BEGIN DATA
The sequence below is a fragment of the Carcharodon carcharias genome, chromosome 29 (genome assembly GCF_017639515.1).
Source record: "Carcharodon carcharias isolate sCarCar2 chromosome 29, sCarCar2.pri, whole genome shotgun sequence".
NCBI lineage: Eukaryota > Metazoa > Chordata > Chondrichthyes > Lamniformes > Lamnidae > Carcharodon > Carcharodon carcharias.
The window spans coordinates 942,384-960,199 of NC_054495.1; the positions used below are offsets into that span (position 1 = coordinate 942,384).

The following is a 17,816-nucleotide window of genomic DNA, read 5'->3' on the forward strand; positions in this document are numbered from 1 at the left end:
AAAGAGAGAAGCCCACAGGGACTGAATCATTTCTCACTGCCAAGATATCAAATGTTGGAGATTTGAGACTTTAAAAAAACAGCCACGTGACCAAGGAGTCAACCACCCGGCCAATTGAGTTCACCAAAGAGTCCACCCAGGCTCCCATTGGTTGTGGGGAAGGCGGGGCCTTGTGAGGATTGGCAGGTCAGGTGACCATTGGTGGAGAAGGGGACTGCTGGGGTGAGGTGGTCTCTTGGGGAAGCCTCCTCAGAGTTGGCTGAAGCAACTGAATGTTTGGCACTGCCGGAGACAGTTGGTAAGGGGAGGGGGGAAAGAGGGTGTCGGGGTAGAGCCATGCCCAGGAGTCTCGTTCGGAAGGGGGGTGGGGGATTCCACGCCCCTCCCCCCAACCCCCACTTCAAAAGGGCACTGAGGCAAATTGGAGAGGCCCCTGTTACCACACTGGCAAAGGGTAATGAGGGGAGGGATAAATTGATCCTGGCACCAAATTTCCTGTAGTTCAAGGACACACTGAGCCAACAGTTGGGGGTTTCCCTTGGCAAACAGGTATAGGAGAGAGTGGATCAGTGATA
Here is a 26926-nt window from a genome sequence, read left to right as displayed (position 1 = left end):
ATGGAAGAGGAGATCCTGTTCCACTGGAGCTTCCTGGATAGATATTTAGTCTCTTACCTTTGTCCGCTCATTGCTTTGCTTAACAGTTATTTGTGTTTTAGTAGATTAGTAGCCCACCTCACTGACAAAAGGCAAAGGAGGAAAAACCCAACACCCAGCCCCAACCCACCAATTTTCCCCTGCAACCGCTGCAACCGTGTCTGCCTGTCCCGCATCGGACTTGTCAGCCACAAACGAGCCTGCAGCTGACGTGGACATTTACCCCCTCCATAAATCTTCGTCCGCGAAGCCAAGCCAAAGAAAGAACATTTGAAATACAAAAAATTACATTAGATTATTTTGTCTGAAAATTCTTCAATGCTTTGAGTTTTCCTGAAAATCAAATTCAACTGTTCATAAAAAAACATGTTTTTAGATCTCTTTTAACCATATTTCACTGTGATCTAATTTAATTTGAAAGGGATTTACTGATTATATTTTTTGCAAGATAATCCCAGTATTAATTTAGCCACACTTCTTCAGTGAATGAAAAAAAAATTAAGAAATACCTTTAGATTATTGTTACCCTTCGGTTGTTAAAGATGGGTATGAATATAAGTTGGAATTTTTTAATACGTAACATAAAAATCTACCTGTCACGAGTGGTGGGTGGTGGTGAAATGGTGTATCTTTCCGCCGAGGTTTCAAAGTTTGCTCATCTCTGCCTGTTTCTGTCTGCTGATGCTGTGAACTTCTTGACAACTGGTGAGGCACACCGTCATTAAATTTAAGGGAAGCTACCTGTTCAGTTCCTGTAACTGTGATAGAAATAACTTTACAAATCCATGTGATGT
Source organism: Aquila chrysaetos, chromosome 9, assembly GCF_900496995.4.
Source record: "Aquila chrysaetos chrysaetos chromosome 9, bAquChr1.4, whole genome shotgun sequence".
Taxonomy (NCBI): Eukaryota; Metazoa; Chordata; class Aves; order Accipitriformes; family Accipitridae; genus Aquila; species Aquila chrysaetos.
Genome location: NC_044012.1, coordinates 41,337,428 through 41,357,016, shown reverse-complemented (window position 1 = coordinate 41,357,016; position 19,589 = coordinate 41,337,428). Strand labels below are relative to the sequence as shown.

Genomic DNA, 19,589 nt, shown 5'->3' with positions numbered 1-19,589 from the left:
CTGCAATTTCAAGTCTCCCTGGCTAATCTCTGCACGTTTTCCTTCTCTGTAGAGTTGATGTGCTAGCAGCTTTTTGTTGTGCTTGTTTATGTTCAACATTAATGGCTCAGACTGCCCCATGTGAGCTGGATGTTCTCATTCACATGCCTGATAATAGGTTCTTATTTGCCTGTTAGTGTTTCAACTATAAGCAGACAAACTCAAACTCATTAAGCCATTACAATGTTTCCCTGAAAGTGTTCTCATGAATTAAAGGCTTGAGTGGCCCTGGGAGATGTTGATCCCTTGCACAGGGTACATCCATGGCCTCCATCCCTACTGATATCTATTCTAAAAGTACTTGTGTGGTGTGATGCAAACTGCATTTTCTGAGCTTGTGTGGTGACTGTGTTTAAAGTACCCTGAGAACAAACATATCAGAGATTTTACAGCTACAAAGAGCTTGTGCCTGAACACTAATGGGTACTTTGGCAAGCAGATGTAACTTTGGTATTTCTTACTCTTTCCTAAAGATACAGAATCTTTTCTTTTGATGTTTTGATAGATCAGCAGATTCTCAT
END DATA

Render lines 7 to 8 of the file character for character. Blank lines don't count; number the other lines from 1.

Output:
Here is a 26926-nt window from a genome sequence, read left to right as displayed (position 1 = left end):
ATGGAAGAGGAGATCCTGTTCCACTGGAGCTTCCTGGATAGATATTTAGTCTCTTACCTTTGTCCGCTCATTGCTTTGCTTAACAGTTATTTGTGTTTTAGTAGATTAGTAGCCCACCTCACTGACAAAAGGCAAAGGAGGAAAAACCCAACACCCAGCCCCAACCCACCAATTTTCCCCTGCAACCGCTGCAACCGTGTCTGCCTGTCCCGCATCGGACTTGTCAGCCACAAACGAGCCTGCAGCTGACGTGGACATTTACCCCCTCCATAAATCTTCGTCCGCGAAGCCAAGCCAAAGAAAGAACATTTGAAATACAAAAAATTACATTAGATTATTTTGTCTGAAAATTCTTCAATGCTTTGAGTTTTCCTGAAAATCAAATTCAACTGTTCATAAAAAAACATGTTTTTAGATCTCTTTTAACCATATTTCACTGTGATCTAATTTAATTTGAAAGGGATTTACTGATTATATTTTTTGCAAGATAATCCCAGTATTAATTTAGCCACACTTCTTCAGTGAATGAAAAAAAAATTAAGAAATACCTTTAGATTATTGTTACCCTTCGGTTGTTAAAGATGGGTATGAATATAAGTTGGAATTTTTTAATACGTAACATAAAAATCTACCTGTCACGAGTGGTGGGTGGTGGTGAAATGGTGTATCTTTCCGCCGAGGTTTCAAAGTTTGCTCATCTCTGCCTGTTTCTGTCTGCTGATGCTGTGAACTTCTTGACAACTGGTGAGGCACACCGTCATTAAATTTAAGGGAAGCTACCTGTTCAGTTCCTGTAACTGTGATAGAAATAACTTTACAAATCCATGTGATGT